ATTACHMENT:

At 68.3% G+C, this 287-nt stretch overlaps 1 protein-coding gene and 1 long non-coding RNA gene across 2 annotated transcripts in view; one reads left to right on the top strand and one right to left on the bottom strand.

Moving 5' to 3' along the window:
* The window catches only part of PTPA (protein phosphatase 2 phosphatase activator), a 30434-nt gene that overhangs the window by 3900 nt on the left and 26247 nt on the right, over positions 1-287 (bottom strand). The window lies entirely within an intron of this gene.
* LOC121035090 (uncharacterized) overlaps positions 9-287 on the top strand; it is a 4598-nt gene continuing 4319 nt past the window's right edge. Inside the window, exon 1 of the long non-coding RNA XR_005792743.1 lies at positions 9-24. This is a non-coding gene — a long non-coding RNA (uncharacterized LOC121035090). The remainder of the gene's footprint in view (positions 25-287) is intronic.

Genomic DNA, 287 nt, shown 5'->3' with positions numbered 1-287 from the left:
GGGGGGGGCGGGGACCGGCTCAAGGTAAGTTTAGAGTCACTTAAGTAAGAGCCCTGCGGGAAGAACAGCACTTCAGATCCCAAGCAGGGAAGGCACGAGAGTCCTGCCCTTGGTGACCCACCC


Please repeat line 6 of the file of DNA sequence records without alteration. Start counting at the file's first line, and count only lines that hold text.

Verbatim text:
GGGGGGGGCGGGGACCGGCTCAAGGTAAGTTTAGAGTCACTTAAGTAAGAGCCCTGCGGGAAGAACAGCACTTCAGATCCCAAGCAGGGAAGGCACGAGAGTCCTGCCCTTGGTGACCCACCC